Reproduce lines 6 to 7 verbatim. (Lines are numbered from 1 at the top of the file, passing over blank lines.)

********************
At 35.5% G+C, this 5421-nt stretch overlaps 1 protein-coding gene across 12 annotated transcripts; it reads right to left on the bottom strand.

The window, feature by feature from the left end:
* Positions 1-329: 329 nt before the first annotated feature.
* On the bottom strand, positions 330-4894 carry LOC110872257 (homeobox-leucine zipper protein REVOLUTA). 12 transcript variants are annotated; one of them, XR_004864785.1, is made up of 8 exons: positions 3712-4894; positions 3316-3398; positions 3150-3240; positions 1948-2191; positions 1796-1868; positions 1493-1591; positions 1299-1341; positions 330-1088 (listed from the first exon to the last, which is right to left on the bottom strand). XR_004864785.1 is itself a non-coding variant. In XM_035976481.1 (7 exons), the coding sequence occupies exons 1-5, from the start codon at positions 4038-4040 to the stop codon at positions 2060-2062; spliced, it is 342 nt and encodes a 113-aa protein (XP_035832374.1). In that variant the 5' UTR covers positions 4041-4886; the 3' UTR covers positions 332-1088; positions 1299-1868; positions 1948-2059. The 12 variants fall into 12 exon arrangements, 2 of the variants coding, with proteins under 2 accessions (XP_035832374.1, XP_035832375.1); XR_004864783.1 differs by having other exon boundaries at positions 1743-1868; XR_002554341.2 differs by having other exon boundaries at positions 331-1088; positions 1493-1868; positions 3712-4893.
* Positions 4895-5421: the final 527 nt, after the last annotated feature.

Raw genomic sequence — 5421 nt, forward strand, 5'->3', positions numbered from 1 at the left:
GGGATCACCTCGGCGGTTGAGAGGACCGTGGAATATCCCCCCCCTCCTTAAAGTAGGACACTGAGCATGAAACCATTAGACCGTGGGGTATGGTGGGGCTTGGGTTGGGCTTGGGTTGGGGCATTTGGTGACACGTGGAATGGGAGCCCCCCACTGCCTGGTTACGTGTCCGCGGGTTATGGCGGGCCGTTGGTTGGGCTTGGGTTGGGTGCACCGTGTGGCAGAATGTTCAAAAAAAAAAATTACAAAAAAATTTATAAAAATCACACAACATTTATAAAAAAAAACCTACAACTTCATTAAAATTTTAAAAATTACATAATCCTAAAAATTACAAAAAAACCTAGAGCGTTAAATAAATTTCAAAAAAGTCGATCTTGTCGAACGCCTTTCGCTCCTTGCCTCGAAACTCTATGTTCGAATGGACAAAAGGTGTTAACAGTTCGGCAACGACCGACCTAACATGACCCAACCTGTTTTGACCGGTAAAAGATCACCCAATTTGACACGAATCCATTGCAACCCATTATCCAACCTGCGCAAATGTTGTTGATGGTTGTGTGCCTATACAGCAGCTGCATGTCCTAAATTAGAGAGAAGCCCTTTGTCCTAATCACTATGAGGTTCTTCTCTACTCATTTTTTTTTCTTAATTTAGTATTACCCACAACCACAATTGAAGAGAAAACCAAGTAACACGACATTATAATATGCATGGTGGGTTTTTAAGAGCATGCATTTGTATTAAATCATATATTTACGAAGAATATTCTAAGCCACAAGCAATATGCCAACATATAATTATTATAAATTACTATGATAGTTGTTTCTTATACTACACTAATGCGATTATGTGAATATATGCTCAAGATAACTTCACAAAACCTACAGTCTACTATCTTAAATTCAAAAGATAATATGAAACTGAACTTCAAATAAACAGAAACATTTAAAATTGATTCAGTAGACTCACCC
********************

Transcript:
Raw genomic sequence — 5421 nt, forward strand, 5'->3', positions numbered from 1 at the left:
GGGATCACCTCGGCGGTTGAGAGGACCGTGGAATATCCCCCCCCTCCTTAAAGTAGGACACTGAGCATGAAACCATTAGACCGTGGGGTATGGTGGGGCTTGGGTTGGGCTTGGGTTGGGGCATTTGGTGACACGTGGAATGGGAGCCCCCCACTGCCTGGTTACGTGTCCGCGGGTTATGGCGGGCCGTTGGTTGGGCTTGGGTTGGGTGCACCGTGTGGCAGAATGTTCAAAAAAAAAAATTACAAAAAAATTTATAAAAATCACACAACATTTATAAAAAAAAACCTACAACTTCATTAAAATTTTAAAAATTACATAATCCTAAAAATTACAAAAAAACCTAGAGCGTTAAATAAATTTCAAAAAAGTCGATCTTGTCGAACGCCTTTCGCTCCTTGCCTCGAAACTCTATGTTCGAATGGACAAAAGGTGTTAACAGTTCGGCAACGACCGACCTAACATGACCCAACCTGTTTTGACCGGTAAAAGATCACCCAATTTGACACGAATCCATTGCAACCCATTATCCAACCTGCGCAAATGTTGTTGATGGTTGTGTGCCTATACAGCAGCTGCATGTCCTAAATTAGAGAGAAGCCCTTTGTCCTAATCACTATGAGGTTCTTCTCTACTCATTTTTTTTTCTTAATTTAGTATTACCCACAACCACAATTGAAGAGAAAACCAAGTAACACGACATTATAATATGCATGGTGGGTTTTTAAGAGCATGCATTTGTATTAAATCATATATTTACGAAGAATATTCTAAGCCACAAGCAATATGCCAACATATAATTATTATAAATTACTATGATAGTTGTTTCTTATACTACACTAATGCGATTATGTGAATATATGCTCAAGATAACTTCACAAAACCTACAGTCTACTATCTTAAATTCAAAAGATAATATGAAACTGAACTTCAAATAAACAGAAACATTTAAAATTGATTCAGTAGACTCACCC